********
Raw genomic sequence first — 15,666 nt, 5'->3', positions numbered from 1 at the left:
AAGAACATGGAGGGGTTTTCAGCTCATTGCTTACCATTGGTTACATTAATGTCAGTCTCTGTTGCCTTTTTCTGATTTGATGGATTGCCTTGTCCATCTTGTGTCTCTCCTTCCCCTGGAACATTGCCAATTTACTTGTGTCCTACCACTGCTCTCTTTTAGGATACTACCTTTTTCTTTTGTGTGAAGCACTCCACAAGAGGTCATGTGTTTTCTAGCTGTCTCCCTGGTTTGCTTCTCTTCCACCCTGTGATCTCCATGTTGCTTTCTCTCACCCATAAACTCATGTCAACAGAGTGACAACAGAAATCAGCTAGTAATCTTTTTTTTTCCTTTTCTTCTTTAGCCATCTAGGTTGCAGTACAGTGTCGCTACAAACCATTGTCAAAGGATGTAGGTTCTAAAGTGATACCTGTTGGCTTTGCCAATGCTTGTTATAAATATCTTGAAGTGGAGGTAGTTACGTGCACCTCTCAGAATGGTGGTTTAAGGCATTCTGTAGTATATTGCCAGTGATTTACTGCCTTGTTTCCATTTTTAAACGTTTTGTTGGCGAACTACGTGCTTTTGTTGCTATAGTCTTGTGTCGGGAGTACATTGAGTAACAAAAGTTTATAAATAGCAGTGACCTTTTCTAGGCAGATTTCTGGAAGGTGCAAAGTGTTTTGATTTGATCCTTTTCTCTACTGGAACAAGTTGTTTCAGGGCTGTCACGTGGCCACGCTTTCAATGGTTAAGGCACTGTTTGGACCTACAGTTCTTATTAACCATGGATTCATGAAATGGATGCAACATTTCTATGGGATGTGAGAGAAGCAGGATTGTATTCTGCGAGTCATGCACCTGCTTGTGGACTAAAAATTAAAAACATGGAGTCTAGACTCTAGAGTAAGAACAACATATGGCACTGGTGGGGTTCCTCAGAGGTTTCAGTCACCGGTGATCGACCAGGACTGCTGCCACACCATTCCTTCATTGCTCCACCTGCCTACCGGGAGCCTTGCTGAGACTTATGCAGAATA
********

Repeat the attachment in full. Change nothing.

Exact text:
Raw genomic sequence first — 15,666 nt, 5'->3', positions numbered from 1 at the left:
AAGAACATGGAGGGGTTTTCAGCTCATTGCTTACCATTGGTTACATTAATGTCAGTCTCTGTTGCCTTTTTCTGATTTGATGGATTGCCTTGTCCATCTTGTGTCTCTCCTTCCCCTGGAACATTGCCAATTTACTTGTGTCCTACCACTGCTCTCTTTTAGGATACTACCTTTTTCTTTTGTGTGAAGCACTCCACAAGAGGTCATGTGTTTTCTAGCTGTCTCCCTGGTTTGCTTCTCTTCCACCCTGTGATCTCCATGTTGCTTTCTCTCACCCATAAACTCATGTCAACAGAGTGACAACAGAAATCAGCTAGTAATCTTTTTTTTTCCTTTTCTTCTTTAGCCATCTAGGTTGCAGTACAGTGTCGCTACAAACCATTGTCAAAGGATGTAGGTTCTAAAGTGATACCTGTTGGCTTTGCCAATGCTTGTTATAAATATCTTGAAGTGGAGGTAGTTACGTGCACCTCTCAGAATGGTGGTTTAAGGCATTCTGTAGTATATTGCCAGTGATTTACTGCCTTGTTTCCATTTTTAAACGTTTTGTTGGCGAACTACGTGCTTTTGTTGCTATAGTCTTGTGTCGGGAGTACATTGAGTAACAAAAGTTTATAAATAGCAGTGACCTTTTCTAGGCAGATTTCTGGAAGGTGCAAAGTGTTTTGATTTGATCCTTTTCTCTACTGGAACAAGTTGTTTCAGGGCTGTCACGTGGCCACGCTTTCAATGGTTAAGGCACTGTTTGGACCTACAGTTCTTATTAACCATGGATTCATGAAATGGATGCAACATTTCTATGGGATGTGAGAGAAGCAGGATTGTATTCTGCGAGTCATGCACCTGCTTGTGGACTAAAAATTAAAAACATGGAGTCTAGACTCTAGAGTAAGAACAACATATGGCACTGGTGGGGTTCCTCAGAGGTTTCAGTCACCGGTGATCGACCAGGACTGCTGCCACACCATTCCTTCATTGCTCCACCTGCCTACCGGGAGCCTTGCTGAGACTTATGCAGAATA